The human physiology is a remarkable piece of creation, with its inbuilt adjustment mechanisms for living in a hostile world from the days of our forefathers to our present chemical environment. Its capacity to survive the numerous earthly pathogens is legend, and the more we understand its functional abilities, the more surprises we learn about its wonderful modality.
As an embryo, our nutrients were delivered through a narrow layer of cells call a syncytiotrophoblast, which lay between the placenta and our mother’s uterus. To make such a food delivery system, the mother required a gene to express a protein called syncytin. It turns out that this gene is not human, but rather a long ago domesticated virus which now sits in the human genome that is producing this vital ingredient.
Certain viruses, called retroviruses, have the ability to insert themselves into our DNA. But sometimes retroviruses get into eggs, which we call the germline. Once fertilized, these eggs give rise to whole bodies, so the virus is now in all the cells of the body. It is now called an endogenous retrovirus. Over time, the virus becomes part of our genome. Imagine the surprise of the scientific community as we began large sequencing projects such as the Human Genome Project, and we realize that as much as 8% of our genome is viral in origin.
In the months leading to our birth, the ecological landscape that was our mother, changed, and bacterial communities that are part of her gut migrated to her birth canal. Because as we were being born, assuming it was not a Cesarean section, our mother inoculated us with billions of bacteria, of many different species. What she was doing, albeit without knowing it, was the ultimate in probiotics. Placing bacteria that would benefit us as we grew. Failure to seed us with microbes has costs. Increasingly, studies are showing how kids delivered by Cesarean lack important good bacteria; leading to increased problems, such as asthma, and possibly even autism, although much more evidence is required to establish this.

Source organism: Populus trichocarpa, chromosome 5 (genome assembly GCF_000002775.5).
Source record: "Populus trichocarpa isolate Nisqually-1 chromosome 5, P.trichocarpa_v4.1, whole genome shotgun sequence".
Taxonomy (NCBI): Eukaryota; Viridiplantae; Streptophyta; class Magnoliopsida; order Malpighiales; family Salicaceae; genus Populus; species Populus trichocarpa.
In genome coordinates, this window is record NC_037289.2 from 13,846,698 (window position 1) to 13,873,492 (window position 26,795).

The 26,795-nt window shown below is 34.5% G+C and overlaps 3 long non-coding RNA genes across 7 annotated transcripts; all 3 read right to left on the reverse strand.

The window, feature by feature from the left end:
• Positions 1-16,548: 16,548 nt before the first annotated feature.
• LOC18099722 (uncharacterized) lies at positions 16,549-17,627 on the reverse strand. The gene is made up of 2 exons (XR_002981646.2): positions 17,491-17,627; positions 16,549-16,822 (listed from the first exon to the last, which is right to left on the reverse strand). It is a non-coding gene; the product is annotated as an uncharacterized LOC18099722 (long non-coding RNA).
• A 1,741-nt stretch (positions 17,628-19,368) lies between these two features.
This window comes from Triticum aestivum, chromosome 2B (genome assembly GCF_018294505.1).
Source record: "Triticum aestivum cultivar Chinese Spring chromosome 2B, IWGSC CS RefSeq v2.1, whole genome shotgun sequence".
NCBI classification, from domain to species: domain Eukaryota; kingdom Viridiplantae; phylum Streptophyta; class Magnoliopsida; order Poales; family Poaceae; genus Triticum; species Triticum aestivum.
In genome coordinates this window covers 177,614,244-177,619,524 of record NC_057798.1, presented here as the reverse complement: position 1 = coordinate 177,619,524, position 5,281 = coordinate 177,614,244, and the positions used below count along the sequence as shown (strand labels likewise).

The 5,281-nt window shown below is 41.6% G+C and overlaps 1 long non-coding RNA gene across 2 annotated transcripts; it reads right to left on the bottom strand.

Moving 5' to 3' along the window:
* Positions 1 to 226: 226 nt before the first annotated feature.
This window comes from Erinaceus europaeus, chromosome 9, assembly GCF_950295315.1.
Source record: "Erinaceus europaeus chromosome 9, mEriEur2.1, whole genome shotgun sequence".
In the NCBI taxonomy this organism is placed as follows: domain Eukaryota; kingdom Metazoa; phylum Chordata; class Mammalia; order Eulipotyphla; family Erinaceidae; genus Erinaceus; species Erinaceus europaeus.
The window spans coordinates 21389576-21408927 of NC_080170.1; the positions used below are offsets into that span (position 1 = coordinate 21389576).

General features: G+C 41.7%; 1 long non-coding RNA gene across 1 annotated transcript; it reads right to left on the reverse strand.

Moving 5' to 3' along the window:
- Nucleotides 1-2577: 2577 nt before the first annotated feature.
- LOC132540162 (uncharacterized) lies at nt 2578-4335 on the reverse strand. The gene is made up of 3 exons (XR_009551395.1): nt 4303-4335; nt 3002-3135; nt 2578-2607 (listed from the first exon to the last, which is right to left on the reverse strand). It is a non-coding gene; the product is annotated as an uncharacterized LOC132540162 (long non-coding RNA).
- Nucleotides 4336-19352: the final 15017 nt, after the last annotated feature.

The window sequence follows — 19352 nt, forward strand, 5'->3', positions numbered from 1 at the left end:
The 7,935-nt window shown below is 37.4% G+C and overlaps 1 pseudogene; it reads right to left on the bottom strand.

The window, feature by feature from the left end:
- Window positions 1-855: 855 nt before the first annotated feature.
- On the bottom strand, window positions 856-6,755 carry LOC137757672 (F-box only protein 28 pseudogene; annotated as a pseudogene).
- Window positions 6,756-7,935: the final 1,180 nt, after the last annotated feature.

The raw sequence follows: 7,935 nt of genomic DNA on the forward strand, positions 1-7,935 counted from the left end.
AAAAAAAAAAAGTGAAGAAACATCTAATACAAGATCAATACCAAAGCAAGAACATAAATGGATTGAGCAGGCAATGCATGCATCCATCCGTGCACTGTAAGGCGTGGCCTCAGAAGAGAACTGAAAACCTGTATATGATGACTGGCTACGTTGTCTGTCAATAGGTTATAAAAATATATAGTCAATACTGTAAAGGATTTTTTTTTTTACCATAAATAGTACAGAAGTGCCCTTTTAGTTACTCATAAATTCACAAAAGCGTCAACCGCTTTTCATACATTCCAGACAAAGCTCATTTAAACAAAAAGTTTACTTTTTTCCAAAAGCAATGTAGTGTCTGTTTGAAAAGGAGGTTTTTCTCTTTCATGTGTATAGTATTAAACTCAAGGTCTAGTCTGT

But our mother’s efforts did not stop there. If we were breast fed, our mother spent 15 to 20% of the energy required to make the milk with the bacteria she inoculated us with. Human mothers produce human milk oligosaccharides, or HMOs, which are completely indigestible by children. What these HMOs do is provide a growing surface for a special bacterium called bifidobacterium longum, subspecies infantis. These are good bacteria, and can only grow when given HMOs. And the consequence of having these bacteria in our growing gut, is a better immune system, less allergies, stronger bones, and higher IQ.
Human mothers have fostered a pact with bacteria that help their children grow healthy and strong. Breast milk really is best. What science has been discovering over the last five to ten years is that our bodies are ecological landscapes for billions of bacteria; if you were to collect them all and weigh them, it would be around 3.5 to 5.0 pounds or 1.6 to 2.3 kilograms of bacteria. That is heavier than our brain. Bacteria living in and on our body outnumber our cells ten to one. The genes of bacteria outnumber human genes 200 to one. The whole community is called the microbiome. Yaks, we may say, but that is part of the reason we may be healthier as a result of our bacterium community.
Credit: Summarised from COURSERA’s Epidemics, conducted by the Pennsylvania State University.